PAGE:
DESCRIPTION (provided by applicant): Lung cancer is a huge public health problem, both in terms of morbidity and mortality. No effective prevention or reduction strategy has been found despite a wealth of investigation. Non-steroidal anti- inflammatory drugs (NSAIDs) have been associated with a decreased risk of incident lung cancer. However, this association has not been confirmed and many previous trials have had important limitations. Furthermore, the effects of NSAIDs in relation to their specific COX-2 inhibition, the mechanism felt to be crucial for lung cancer pathogenensis, has not been explored. This project will attempt to answer the former question more rigorously and investigate the specific role of COX-2 blockade in lung cancer risk. We propose to use a large, population-based, cohort to examine the relationship between NSAID use and lung cancer incidence. Cox proportional hazards analysis will be performed on the exposure variables of interest, namely categories of NSAID use based on duration and intensity, after controlling for multiple confounders. Subgroup analyses will be performed according to the type of lung cancer as well as the differential selectivity of NSAIDs on the COX-2 enzyme. The results of this study will provide extremely useful information regarding possible chemopreventative effects of NSAIDs as well as elucidate possible underlying biologic pathways in lung cancer pathogenesis.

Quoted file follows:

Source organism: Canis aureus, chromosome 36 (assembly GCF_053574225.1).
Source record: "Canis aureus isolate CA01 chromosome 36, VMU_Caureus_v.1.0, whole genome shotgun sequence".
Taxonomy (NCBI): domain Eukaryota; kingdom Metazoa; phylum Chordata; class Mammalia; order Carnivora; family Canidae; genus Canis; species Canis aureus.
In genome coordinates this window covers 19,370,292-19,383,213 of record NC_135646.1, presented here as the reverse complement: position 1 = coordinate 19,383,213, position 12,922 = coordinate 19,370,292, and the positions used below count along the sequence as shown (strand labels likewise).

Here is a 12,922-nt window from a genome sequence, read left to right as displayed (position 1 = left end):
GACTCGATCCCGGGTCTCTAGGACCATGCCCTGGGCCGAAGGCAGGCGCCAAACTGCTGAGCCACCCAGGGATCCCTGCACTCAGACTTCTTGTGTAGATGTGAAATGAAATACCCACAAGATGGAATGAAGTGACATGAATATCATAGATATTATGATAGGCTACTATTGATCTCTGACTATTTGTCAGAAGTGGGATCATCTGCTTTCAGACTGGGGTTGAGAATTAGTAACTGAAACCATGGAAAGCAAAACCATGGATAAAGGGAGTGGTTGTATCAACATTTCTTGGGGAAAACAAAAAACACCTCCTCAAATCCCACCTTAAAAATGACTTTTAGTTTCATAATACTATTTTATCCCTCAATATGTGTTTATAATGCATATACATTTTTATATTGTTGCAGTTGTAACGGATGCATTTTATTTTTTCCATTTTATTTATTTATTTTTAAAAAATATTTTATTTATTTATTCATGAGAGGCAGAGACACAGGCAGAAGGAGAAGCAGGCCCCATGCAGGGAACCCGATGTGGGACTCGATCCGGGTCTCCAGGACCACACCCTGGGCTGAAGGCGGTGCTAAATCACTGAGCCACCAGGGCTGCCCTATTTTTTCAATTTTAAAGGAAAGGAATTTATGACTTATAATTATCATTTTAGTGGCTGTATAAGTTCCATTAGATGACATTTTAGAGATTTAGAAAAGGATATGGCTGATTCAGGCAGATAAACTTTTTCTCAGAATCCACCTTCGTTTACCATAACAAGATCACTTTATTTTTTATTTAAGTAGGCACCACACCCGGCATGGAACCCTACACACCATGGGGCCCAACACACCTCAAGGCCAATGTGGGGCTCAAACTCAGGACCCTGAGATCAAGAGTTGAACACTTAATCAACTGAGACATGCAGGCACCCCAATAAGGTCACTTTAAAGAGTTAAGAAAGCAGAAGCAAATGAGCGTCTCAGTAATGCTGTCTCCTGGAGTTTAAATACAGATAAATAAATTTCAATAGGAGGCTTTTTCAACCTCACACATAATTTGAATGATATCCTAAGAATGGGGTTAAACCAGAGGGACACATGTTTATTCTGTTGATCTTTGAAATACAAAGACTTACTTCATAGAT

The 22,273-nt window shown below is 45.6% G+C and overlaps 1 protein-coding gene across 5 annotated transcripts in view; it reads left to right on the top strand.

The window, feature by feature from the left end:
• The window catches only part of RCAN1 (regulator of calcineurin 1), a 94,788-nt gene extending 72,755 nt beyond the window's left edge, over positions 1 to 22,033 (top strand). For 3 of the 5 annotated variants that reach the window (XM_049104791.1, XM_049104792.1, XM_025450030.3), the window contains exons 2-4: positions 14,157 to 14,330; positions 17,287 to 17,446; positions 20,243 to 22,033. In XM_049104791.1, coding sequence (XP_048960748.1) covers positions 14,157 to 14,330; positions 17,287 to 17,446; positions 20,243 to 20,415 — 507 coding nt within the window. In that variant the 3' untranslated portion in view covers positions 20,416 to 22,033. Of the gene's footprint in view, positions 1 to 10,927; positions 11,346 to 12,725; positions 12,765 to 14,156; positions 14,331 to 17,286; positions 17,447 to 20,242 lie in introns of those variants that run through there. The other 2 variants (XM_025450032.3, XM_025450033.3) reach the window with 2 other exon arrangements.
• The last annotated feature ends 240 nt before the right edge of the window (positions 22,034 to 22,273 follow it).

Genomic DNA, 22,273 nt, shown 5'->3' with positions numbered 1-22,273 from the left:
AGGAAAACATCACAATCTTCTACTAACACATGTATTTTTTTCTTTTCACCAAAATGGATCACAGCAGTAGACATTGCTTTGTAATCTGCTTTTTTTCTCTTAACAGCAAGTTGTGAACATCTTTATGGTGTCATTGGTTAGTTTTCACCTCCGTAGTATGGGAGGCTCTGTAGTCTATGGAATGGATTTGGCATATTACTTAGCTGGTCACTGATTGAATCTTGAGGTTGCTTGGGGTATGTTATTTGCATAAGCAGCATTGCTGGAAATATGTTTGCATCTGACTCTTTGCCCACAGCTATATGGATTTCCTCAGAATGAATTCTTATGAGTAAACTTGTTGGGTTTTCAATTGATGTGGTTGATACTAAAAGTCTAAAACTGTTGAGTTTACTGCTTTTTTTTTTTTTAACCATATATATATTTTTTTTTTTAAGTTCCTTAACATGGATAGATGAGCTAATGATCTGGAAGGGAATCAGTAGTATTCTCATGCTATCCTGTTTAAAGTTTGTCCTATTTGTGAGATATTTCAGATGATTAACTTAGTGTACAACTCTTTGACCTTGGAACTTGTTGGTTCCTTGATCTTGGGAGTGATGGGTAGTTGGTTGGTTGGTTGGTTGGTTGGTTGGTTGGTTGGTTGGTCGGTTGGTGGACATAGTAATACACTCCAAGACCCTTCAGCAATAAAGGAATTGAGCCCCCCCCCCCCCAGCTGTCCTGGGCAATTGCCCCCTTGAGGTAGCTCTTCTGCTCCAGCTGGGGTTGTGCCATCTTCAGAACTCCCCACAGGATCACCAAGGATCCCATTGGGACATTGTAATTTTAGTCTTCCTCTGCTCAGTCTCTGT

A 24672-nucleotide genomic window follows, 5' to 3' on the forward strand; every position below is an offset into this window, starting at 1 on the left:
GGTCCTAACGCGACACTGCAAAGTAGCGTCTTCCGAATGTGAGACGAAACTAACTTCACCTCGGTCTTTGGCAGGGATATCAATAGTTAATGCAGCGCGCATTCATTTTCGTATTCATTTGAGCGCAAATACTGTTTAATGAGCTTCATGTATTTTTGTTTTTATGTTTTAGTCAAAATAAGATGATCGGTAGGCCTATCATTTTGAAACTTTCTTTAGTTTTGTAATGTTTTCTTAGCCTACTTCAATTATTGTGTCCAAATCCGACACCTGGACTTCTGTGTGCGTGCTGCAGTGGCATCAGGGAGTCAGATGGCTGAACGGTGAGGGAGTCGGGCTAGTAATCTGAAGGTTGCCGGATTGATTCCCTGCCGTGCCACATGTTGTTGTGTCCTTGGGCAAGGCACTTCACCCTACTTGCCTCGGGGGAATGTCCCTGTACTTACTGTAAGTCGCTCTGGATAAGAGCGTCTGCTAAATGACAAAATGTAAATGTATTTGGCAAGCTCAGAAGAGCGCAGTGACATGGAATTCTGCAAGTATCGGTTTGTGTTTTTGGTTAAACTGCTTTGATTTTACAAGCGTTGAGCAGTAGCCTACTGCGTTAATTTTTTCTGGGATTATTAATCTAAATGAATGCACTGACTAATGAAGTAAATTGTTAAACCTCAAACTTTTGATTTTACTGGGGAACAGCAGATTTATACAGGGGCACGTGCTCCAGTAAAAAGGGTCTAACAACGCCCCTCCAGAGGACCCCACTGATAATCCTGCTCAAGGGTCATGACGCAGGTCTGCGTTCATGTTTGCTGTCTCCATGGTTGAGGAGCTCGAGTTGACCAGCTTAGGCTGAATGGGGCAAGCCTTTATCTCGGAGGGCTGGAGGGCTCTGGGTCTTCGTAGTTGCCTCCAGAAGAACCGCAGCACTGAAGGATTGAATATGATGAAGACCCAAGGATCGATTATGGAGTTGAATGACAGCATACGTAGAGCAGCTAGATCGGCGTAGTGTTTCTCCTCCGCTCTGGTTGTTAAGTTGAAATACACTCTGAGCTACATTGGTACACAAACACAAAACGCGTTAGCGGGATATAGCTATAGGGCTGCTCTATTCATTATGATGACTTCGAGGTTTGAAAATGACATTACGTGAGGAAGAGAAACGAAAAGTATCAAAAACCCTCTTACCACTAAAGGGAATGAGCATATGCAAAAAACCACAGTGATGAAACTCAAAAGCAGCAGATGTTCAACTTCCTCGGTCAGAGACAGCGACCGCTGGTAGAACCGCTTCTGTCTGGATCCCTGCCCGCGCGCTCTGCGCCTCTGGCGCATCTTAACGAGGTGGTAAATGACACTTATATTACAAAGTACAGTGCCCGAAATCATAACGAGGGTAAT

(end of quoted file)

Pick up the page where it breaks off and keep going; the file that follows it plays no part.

|Effective start/end date||7/1/07 → 6/30/09|
- National Institutes of Health: $56,702.00
- National Institutes of Health: $58,886.00
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